In light of recent trends at the KFTC, it is likely that it will apply the FSA more strictly against contractors. Particularly as they seek improved production efficiency through cost reductions that may pressure suppliers, companies subject to the FSA should ensure that their compliance programmes will identify and prevent conduct that could potentially infringe the provisions of the FSA prohibiting unfair subcontracting payment terms and the unfair unilateral reduction of a subcontractor’s unit prices.

Cartel investigations

The MRFTA prohibits entities from engaging in certain concerted acts and collaborative behaviours that substantially restrain competition in a particular field of trade. The MRFTA further specifies that entities may not agree by contract or any other means to jointly engage in any act that substantially restrains competition in a relevant area of trade, such as price fixing, customer or territorial market allocation, or restriction of other companies’ business activities.

The KFTC aggressively investigates and enforces the MRFTA against cartels and increasingly imposes fines, including on an extraterritorial basis where agreements impact the Korean market. During 2010, the KFTC investigated foreign and domestic companies participating in the air cargo cartel, resulting in total fines of 119 billion won on 19 companies. Most recently, in February 2011, the KFTC imposed fines of 56.5 billion won on 13 electric cable companies for price-fixing and bid rigging, seven of which were referred to the prosecutor’s office for criminal prosecution. In Korea, if a criminal case is successfully brought, a fine is generally imposed; however, in 2007, key executives of two Korean detergent companies were sentenced to one year’s imprisonment (suspended for two years). Thus, criminal prosecution and imprisonment of individuals found to have participated in cartels cannot be ruled out.

In addition to the ongoing investigations by the Taskforce, the KFTC specified in its 2011 Plan its intent to continue to actively investigate cartels involving products and services used in everyday life, such as agricultural, meat and poultry and agrochemical products, processed foods, vaccines, fertilizers and automobile maintenance services. The KFTC also plans to focus on bid rigging affecting the public sector and to continue to actively pursue international cartels that trigger price increases of everyday necessities and raw materials. In particular, the KFTC has announced that it will expand surcharges on companies and recommend that the prosecutor’s office bring charges against individuals that participate in any bid-rigging act.Thus, companies active in the above sectors or that are involved in the manufacture and/or sale of everyday consumer goods should be aware that implementing price increases in Korea could potentially trigger increased scrutiny by the KFTC; moreover, such companies may want to reconsider their pricing policies where there is a significant disparity between pricing in Korea and overseas.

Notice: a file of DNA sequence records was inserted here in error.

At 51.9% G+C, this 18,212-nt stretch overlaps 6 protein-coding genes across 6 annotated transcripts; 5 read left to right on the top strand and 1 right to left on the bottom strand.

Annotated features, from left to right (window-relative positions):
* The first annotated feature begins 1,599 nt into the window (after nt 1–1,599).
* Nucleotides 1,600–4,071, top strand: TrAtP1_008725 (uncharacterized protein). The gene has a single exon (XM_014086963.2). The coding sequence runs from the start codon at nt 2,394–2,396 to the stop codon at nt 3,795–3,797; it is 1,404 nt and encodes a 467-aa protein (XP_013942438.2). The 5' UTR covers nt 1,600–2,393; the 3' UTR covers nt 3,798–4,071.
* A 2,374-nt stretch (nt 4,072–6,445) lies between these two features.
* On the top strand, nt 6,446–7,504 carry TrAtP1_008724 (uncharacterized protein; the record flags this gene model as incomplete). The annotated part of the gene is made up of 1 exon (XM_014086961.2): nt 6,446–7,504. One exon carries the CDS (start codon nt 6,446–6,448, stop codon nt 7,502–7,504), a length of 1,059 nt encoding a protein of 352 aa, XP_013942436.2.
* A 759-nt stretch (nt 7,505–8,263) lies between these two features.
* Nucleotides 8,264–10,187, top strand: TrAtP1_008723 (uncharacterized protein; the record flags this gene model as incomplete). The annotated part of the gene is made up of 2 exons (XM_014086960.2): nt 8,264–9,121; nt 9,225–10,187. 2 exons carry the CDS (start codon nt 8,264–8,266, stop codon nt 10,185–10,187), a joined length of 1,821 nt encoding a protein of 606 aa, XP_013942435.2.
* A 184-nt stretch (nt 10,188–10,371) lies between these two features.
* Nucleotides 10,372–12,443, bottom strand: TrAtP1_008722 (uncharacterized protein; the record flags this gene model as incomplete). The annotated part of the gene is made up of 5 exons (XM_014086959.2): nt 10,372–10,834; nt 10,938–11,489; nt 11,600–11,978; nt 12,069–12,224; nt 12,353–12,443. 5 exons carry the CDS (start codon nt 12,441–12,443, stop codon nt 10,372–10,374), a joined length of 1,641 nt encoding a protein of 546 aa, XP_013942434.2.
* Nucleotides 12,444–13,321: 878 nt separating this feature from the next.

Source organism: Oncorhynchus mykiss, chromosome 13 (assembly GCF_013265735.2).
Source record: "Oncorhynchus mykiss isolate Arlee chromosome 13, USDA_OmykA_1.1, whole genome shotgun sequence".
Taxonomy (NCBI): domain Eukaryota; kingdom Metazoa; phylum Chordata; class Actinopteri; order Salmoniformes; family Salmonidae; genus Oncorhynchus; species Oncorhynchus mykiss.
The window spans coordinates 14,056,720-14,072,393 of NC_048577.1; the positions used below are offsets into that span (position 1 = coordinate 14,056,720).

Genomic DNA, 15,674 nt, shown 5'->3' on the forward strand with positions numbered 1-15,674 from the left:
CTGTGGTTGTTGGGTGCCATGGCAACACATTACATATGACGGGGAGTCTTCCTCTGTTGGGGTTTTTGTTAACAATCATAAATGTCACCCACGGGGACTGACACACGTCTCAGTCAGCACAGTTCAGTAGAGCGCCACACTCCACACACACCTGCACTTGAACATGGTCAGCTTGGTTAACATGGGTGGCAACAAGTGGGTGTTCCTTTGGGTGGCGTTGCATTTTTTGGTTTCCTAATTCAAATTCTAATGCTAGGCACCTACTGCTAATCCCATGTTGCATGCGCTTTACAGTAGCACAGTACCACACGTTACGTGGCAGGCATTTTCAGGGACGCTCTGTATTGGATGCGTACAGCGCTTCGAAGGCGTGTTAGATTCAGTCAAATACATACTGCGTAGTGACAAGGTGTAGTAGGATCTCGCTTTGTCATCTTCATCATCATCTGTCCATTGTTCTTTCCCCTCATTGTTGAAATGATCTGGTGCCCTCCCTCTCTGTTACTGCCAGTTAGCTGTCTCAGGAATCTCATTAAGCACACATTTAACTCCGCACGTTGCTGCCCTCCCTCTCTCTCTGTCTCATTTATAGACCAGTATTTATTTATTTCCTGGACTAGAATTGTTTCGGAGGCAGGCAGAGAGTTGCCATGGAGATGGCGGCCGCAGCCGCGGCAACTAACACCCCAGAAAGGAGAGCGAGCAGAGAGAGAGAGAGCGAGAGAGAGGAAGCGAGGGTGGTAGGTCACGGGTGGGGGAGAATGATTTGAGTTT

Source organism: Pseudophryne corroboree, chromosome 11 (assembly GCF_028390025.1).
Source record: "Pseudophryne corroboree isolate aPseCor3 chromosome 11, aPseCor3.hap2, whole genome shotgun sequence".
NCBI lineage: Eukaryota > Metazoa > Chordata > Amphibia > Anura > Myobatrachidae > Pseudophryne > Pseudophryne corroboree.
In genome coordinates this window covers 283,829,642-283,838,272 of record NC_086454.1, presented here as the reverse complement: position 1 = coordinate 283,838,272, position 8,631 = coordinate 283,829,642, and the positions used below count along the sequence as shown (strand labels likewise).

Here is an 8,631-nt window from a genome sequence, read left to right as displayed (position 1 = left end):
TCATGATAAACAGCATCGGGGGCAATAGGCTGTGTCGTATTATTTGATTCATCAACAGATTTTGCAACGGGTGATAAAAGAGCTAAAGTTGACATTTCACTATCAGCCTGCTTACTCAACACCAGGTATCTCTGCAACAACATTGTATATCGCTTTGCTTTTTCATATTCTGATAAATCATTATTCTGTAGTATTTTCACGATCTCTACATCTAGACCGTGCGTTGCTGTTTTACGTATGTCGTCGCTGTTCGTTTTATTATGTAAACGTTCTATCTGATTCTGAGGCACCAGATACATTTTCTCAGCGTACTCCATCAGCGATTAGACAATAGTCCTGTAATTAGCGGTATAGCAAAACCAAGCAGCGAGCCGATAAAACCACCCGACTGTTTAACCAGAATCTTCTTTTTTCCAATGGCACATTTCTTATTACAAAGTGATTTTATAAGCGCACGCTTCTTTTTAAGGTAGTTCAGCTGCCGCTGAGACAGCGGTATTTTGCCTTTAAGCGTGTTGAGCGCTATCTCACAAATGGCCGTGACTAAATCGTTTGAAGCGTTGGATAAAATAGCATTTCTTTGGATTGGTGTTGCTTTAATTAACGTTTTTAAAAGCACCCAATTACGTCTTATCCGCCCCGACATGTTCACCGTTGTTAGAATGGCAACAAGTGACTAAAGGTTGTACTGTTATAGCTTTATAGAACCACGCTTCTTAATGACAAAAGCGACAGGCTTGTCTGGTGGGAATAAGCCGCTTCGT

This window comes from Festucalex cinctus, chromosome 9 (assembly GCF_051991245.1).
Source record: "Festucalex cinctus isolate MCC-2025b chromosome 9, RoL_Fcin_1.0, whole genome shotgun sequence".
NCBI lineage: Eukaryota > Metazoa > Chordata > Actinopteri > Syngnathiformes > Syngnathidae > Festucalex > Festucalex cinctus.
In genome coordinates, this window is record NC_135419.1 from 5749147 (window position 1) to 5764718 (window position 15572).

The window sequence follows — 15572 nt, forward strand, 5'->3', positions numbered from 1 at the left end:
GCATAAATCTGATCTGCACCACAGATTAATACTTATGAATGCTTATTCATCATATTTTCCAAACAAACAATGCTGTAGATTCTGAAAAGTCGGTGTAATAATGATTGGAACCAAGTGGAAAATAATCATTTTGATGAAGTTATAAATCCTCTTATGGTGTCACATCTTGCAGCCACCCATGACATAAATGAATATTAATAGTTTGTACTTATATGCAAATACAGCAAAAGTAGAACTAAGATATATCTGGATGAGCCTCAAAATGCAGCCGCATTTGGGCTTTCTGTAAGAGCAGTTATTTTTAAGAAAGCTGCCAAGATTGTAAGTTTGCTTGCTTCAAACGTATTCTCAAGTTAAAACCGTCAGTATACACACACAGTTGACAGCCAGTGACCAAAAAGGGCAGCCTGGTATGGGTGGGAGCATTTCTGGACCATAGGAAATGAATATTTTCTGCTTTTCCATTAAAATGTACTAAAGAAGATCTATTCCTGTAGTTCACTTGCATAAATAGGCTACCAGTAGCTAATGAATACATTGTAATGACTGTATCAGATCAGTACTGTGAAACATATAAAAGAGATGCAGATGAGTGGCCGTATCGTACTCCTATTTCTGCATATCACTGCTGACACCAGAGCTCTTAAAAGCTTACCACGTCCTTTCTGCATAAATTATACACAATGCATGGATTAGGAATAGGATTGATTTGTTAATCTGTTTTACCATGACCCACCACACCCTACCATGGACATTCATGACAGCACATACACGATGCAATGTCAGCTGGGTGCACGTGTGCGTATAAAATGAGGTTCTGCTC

Filing notifications for mergers & acquisitions

Certain business combinations (including share acquisitions, business or asset transfers, mergers and formations of a joint venture) must be notified if:

  • either the acquiring or acquired party has worldwide assets or annual turnover of 200 billion won or more;
  • the other party has worldwide assets or annual turnover of 20 billion won or more; and
  • in the case of an offshore transaction (ie, where the target is a non-Korean entity), each of the acquiring and acquired parties has turnover in or into Korea of 20 billion won or more.

Generally, a post-closing filing is triggered in Korea; however, if a transaction involves a party with total assets or turnover of 2 trillion won or more, a pre-closing filing may be triggered. There is no deadline for submission of a pre-closing filing; however, a post-closing filing must be submitted within 30 calendar days after the transaction closes. The statutory review period for a pre-closing filing is an initial 30 calendar days, which may be extended by the KFTC by a further 90 calendar days; although there is no statutory deadline in the case of a post-closing filing, the KFTC generally adheres to a similar time frame (ie, 30 days followed by 90 days).

Parties that violate the notification obligation, ie, fail to timely submit a filing, are subject to fines. The KFTC routinely issues fines for such violations and is likely to continue to do so; for example, in 2010 the KFTC imposed a fine in 19 such cases.

The KFTC indicated in its 2011 Plan that it intends to be especially strict in reviewing large global business combinations. The KFTC will also continue to actively pursue cooperation with foreign competition authorities to effectively enforce its corrective orders and indicated that its preference is for structural remedies. The KFTC further set out proposals to amend its business combination review guidelines and emphasized the importance of direct evidence in analysing anti-competitive effects. The KFTC indicated that it will in particular consider potential anti-competitive effects arising from the combined entity’s purchasing power.

Thus, parties planning global transactions that potentially raise substantive issues on the Korean market may be subject to stricter scrutiny by the KFTC in the future, especially where the transaction involves consumer goods or has a potential impact on SME vendors. Such transactions may result in additional and more detailed information requests from the KFTC as a result of the emphasis on direct evidence. Where a pre-closing filing is triggered, this could impact timing because, although the statutory waiting periods remain unchanged, KFTC information requests suspend the waiting period until the party has complied. Moreover, the KFTC may be more likely to impose structural remedies in the future where a restriction to competition as a result of the transaction is identified, regardless of whether a pre- or post-closing filing is required. Thus, parties involved in global transactions that trigger a filing obligation in Korea would be well advised to consider their filing strategy at an early stage in the process.

Unlock unlimited access to all Global Competition Review content